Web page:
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28 Apr 2017 00:00
Johannesburg Child Welfare’s Princess Mchunu, early childhood development teacher at JCW’s Masibambisane centre in Eldorado Park, shows the children the plans for their new nursery school.
Working for any non-profit organisation is not for the faint-hearted. It takes a very special kind of person to raise funds for causes, and burnout is commonplace — whether or not this person is exposed to what can sometimes only be referred to as heart-breaking moments.
Enter the social entrepreneur, who makes a critical contribution to social, cultural, welfare and environmental issues.
A social entrepreneur is fervently driven, and is someone who aims to transform societies rather than chase profits.
Social entrepreneurship is the application of methods by entrepreneurs and start-ups focussed on funding and implementing welfare solutions, regardless of the size of the business or its objectives. Social entrepreneurs either run non-profit enterprises, or their for-profit goals are putting their profits back into societal issues. The basic business principles are similar, but not all the measures are the same.
Johannesburg Child Welfare’s marketing and fundraising manager, Elaine Montague says, “From the fundraising and marketing side, we continuously aim to come up with creative and innovative ideas in order to raise funds that will not only support the organisation as a whole, but we also project specific activities which, in turn, build the communities that we serve.
I am driven by my passion to give back in a small way to uplift the youth, who have the very real potential to shape this country’s future. One example is where we are well on our way to establishing a new Early Childhood Development Centre in Eldorado Park.”
“It is important that we not only continue with our wonderful relationships with current donors, but that we find new supporters with whom we can collaborate on some of our projects,” says Montague.
Now in its 15th year, Gender Links (GL) is a hybrid non-profit that has pioneered the civil society campaign on the Southern African Development Community (SADC) Protocol on Gender and Development, strengthened the women’s movement in the SADC region, put gender in the media and on the local government agenda, developed a methodology for measuring gender violence and undertaken pioneering work on empowering women and ending violence.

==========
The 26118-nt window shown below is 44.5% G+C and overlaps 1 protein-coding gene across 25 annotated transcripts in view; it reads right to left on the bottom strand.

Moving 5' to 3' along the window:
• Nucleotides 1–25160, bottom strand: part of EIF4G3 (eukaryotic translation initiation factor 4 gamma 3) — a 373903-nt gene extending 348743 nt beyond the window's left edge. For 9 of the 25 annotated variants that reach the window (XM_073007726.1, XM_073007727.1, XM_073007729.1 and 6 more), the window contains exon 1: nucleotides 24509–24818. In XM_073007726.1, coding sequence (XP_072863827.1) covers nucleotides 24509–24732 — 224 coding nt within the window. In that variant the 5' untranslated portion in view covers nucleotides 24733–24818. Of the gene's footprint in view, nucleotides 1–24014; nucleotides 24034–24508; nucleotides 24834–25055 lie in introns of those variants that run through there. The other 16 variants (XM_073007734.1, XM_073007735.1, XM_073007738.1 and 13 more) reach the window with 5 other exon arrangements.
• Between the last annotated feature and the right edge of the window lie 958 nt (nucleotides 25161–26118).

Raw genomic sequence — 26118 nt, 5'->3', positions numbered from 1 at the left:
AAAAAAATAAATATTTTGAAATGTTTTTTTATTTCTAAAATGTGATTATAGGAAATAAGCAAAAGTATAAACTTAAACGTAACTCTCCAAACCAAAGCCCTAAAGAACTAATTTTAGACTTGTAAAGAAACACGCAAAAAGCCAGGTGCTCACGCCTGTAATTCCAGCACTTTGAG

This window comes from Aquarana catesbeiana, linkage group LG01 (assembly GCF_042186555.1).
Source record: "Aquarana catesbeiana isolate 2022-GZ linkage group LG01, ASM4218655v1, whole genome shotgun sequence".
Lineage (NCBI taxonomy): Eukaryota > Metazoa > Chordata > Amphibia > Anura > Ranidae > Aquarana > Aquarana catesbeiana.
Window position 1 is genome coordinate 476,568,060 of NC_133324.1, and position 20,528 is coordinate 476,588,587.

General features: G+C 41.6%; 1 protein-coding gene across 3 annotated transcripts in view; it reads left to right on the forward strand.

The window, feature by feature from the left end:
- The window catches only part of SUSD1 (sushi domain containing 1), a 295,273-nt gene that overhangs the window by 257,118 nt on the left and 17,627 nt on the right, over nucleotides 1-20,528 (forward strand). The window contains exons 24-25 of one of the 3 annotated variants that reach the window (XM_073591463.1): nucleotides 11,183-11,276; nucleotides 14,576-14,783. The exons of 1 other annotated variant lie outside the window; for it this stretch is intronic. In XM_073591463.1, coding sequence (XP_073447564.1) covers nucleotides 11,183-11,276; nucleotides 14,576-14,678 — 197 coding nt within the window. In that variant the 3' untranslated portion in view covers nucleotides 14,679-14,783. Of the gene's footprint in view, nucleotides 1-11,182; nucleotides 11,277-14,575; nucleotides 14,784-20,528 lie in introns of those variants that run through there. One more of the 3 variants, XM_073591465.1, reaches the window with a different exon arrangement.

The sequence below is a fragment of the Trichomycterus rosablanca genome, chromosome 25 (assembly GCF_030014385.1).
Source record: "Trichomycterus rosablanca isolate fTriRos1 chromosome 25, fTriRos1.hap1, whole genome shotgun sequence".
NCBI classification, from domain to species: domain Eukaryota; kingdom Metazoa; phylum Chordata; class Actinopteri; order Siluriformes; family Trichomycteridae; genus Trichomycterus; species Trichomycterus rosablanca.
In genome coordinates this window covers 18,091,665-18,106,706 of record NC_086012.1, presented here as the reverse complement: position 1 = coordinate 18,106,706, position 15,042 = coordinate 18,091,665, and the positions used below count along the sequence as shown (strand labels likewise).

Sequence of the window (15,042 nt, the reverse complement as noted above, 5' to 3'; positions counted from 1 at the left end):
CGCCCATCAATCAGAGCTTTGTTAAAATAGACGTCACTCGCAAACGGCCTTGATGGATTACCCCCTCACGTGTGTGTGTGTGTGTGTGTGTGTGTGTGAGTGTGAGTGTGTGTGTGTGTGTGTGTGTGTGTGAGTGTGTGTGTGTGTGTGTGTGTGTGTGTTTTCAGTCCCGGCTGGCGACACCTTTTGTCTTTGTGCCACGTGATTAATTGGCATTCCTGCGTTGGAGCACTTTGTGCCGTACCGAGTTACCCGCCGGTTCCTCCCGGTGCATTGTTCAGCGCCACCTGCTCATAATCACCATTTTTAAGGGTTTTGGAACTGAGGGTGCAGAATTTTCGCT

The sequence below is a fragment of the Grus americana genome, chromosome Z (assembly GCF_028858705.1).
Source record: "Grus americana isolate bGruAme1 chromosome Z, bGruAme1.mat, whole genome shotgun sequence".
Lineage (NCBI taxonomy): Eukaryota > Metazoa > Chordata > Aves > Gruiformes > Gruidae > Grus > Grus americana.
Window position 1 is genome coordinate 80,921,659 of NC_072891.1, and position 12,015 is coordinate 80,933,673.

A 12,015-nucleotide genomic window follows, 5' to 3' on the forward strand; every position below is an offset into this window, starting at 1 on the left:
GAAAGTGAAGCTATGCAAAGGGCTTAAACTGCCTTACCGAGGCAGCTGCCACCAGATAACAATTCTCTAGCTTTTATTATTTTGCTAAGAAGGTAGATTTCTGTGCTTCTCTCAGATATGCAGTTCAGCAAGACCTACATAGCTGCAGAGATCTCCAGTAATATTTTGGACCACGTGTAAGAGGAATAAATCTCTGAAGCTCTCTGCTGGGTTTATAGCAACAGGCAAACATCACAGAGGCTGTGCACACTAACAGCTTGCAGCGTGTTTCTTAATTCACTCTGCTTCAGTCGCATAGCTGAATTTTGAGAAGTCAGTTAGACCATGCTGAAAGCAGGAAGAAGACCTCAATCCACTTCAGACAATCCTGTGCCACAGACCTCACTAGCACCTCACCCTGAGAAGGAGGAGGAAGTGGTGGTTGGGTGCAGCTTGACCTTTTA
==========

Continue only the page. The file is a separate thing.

This work is anchored by the media houses and councils that have elected to become centres of excellence for gender. Together these cover 25% of the population of the SADC region and many millions more through media audiences.
GL provides assistance to organisations in assessing the levels of gender awareness and responsiveness at the organisational and the individual level using two online surveys: the Organisational Gender Scorecard and the Gender Attitudes Progress Survey. Results and findings from these surveys are used to inform and support the development of workplace gender policies and gender mainstreaming toolkits.
“If GL were a three-legged stool consisting of regional, country and ‘own’ income generated through its various initiatives, this stool would be wobbly at the present time,” says chief executive Colleen Lowe Morna. “GL’s own resources constitute far less than 5% of the total budget.
“Across the globe, NGOs are being challenged by donors to generate at least 30% of their own income. In developed countries, this is achieved through appealing to public giving. This is more challenging in our southern African context and circumstances. GL has instead had to craft a philosophy around social entrepreneurship.
“A few years ago one of our evaluators challenged us to ‘turn a wealth of knowledge into wealth’ and this is what we now seek to step up [to].”
Integral to this step up is the GL Training Institute (GTI), which leverages GL’s knowledge and expertise by offering gender training accredited by the South African Qualifications Authority.
Gender Links in partnership with Rhodes University recently accredited a further course in gender and media leadership.
Many large profit-making corporate entities in South Africa have established separate departments, trusts or companies as their social entrepreneur arms, established to support the social, cultural or environmental goals of their organisations — but not always as a means to an end. Some of these entities take a far broader perspective on their goals and provide means of employment for the homeless, for example, by establishing new small businesses such as informal shops and eateries.
While the internet, social networking and social media have opened ways to collaborate and drive fundraising, the bottom line is that entrepreneurial quality builds from creativity, following on the vision towards healthy change and the ethics and trustworthiness of entrepreneurial leaders.
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